Monday, January 18, 2010

Cycles of Learning

I have been through many phases of learning. What I thought I was learning at the time, wasn’t always what in retrospect I now think of as the major learning.

High School and College

In high school and college I was doing many things right. I was passionate about what I was studying. I was learning a great deal of varied things (calculus, English, science, art, history, German, PE, sailing, social skills, leadership skills) in a way that was exciting and worked for me. At the time, I thought the details of what I was learning were the most important thing. In retrospect, I see that it was more about learning how to learn, learning how to establish life patterns that work well for me.

Graduate School

By the time I was in graduate school for a few years, I’d realized many important things that were harder to swallow.

One, intellectual freedom outside very narrowly confined subject areas wasn’t a priority there. Thinking and learning with a narrow field of specialization was the name of the game.

Two, much of my desire to excel was tied up in an unhealthy way with trying to please others.

Three, following my genuine passions and enthusiasms did little to please my thesis advisor, my professors, or anyone on my PhD committee. They were pleased by large amounts of narrowly focused work that would advance their own work. If it didn’t help get them grant money or more published papers, it wasn’t very exciting to them.

Four, if I wanted my life back, I needed to leave that system. The day I left was one of the best of my life. I felt so liberated. I was no longer an indentured intellectual servant, whose skills and brainpower were already spoken for.

Five, living passionately and in accordance with my own interests and values is critical to my health. I left graduate school because I developed a chronic debilitating illness that forced me to withdraw. Finding workable ways to live out my passions were critical to my recovery.

What I thought I was learning while in graduate school was a specific career. In retrospect, I was learning how to understand the primary medical literature and developing research skills and habits I would need to regain my health. That has lead to a career, but not at all the one I thought I was training for.

Post Graduate Education

Much of my post graduate education has been self study and learning at seminars, retreats and workshops. In some ways it isn’t that much different than graduate school, except that the subject matter is different, I have chosen it at my own pace, and each step of the way has been deeply aligned with my own interests. Because of this, it has been deeply healing on all levels, including physical.

In terms of content, first I spent many years in libraries researching what it would take to restore my health. Then for several years I learned mostly business skills through community college courses, The National Translators Association, Toastmasters, and the National Speakers Association. Then I spent many years going on many vipassana meditation retreats. Then I started doing ceremony and getting teachings through Harley Swift Deer Reagan and the Deer Tribe Metis Medicine Society (DTMMS). All of this was and still is interesting and precious to me.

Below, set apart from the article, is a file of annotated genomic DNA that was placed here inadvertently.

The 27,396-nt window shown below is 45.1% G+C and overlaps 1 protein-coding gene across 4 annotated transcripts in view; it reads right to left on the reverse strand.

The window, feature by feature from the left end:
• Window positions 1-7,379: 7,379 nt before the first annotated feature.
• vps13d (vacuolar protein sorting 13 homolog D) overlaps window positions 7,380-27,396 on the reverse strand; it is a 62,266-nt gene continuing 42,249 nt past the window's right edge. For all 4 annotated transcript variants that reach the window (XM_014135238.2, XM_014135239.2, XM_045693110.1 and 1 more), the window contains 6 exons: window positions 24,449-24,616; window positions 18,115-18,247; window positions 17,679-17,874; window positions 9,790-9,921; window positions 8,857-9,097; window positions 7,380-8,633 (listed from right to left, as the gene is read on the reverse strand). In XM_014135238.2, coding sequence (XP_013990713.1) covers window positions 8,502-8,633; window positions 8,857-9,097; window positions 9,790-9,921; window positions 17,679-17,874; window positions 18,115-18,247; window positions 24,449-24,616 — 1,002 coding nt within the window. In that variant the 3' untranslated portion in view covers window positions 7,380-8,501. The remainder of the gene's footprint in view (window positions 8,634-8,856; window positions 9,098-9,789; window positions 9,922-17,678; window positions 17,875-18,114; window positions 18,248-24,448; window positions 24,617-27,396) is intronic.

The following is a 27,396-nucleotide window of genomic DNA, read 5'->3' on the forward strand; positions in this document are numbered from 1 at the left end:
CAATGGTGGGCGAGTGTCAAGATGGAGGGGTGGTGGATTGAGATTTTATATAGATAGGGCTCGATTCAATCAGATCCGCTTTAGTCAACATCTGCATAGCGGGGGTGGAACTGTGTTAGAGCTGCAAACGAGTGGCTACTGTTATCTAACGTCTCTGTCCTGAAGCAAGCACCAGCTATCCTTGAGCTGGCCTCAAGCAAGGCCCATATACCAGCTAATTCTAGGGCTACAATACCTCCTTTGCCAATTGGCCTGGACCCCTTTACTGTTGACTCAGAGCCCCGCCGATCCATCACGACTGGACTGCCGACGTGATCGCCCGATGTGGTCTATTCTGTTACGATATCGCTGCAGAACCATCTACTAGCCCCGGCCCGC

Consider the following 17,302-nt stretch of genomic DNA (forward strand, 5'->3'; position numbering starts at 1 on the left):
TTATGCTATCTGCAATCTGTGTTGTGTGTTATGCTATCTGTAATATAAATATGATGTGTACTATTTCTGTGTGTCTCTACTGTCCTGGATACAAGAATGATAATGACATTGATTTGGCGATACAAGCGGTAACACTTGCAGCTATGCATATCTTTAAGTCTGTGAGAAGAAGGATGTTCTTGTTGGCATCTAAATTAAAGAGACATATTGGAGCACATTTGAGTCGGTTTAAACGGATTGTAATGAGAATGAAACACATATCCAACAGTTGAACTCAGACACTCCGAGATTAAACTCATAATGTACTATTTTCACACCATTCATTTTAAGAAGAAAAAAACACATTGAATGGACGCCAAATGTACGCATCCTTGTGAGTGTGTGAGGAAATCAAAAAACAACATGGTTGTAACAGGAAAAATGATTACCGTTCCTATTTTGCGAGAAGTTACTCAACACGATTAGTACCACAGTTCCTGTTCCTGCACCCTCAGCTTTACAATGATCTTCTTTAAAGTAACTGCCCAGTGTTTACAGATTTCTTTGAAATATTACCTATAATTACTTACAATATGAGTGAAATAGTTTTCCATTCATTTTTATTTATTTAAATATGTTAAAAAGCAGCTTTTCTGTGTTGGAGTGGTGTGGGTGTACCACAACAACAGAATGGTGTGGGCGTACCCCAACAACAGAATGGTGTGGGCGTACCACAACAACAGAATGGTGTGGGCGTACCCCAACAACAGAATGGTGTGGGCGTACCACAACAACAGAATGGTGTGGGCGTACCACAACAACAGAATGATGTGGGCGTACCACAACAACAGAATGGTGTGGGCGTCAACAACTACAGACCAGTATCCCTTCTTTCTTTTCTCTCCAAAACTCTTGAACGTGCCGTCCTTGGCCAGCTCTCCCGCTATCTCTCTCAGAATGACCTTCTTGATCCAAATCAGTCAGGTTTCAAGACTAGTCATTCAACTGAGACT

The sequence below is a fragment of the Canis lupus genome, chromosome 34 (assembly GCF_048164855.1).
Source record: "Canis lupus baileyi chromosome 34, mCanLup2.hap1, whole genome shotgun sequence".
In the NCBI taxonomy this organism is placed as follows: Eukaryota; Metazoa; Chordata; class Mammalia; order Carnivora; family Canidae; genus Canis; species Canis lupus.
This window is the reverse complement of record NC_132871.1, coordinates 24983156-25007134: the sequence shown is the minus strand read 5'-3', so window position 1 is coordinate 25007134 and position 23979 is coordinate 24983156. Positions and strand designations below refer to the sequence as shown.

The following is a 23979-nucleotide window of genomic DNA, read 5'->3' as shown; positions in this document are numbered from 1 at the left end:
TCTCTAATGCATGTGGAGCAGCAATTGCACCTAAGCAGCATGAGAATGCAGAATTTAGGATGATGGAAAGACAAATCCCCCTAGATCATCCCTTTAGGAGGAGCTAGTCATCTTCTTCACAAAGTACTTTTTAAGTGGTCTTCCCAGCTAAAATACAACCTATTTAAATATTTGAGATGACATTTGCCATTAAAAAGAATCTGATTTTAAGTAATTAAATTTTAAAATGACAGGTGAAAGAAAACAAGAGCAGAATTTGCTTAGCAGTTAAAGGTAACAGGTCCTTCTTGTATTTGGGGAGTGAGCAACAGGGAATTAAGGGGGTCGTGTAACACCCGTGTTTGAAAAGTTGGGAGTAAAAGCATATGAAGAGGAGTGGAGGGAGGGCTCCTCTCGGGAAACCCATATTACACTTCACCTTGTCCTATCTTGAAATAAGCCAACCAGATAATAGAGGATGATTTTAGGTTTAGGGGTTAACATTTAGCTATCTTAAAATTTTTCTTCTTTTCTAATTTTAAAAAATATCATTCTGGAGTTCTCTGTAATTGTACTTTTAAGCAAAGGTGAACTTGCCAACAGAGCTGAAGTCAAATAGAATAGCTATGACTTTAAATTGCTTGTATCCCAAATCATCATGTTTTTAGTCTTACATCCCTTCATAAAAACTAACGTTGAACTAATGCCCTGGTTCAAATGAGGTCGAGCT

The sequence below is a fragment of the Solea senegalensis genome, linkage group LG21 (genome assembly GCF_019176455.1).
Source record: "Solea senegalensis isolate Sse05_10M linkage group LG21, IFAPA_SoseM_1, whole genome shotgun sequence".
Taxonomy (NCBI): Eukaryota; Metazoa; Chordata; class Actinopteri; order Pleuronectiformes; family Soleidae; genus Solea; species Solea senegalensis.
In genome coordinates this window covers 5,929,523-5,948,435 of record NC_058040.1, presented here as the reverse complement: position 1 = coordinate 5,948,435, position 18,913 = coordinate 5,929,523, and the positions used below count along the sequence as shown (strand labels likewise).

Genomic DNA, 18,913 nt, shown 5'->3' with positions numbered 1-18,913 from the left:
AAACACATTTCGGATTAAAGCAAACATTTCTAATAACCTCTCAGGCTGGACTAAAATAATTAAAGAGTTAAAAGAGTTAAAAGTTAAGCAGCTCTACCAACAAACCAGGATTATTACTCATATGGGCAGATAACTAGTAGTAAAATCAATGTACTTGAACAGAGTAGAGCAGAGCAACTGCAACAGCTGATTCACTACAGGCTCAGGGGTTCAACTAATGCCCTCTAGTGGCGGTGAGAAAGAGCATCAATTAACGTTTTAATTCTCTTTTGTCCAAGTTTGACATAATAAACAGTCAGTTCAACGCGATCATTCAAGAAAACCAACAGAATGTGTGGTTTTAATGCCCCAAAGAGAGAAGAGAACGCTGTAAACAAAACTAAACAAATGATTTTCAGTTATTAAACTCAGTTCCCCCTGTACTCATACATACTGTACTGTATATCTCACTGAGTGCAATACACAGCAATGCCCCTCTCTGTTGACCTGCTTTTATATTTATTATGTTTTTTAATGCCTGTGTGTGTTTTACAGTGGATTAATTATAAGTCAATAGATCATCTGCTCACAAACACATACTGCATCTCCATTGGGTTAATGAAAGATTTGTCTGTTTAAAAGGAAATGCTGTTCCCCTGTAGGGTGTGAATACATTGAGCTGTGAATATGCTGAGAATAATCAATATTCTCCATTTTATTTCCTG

I suppose what I thought I was learning was ways to make a living and better ways of living. Even in retrospect that still rings true. In retrospect, I’d also say the biggest lesson, in so many different ways, has been the healing power of accepting the past and forgiving.


I suppose on any longer journey there are many phases. After many years of focus on programs offered by many different organizations, I’m rediscovering how delicious it is to step back a bit and reconnect with other aspects of who I am.

I own a house, and I’m getting immense pleasure out of doing much of the necessary maintenance and repair work. It draws on skills I learned as a child. I’ve rediscovered some of my old college and grad school text books. It is so gratifying to be feeding those particular interests again through self-study, after many years away. I also own and operate a business. More than ever, I’m getting a big kick creating new products and showing up strongly to the work of improving every aspect of the business.

Perhaps the biggest lesson I’m learning now, is that I really do get to be captain of my own ship. I really do get to chart my own course. Life really does get to be this fantastic. Nothing has been lost. Everything I have learned and done so far in my life is a resource I can draw on. Not only do I get to say yes to great opportunities, I also get to say no to great opportunities that are not likely to take me where I most want to go. My own inner compass is a darn good guide, even when it conflicts with the desires of my family, teachers or mentors. Not everything needs to be pursued at full intensity all the time. I get to have balance in my life, including downtime.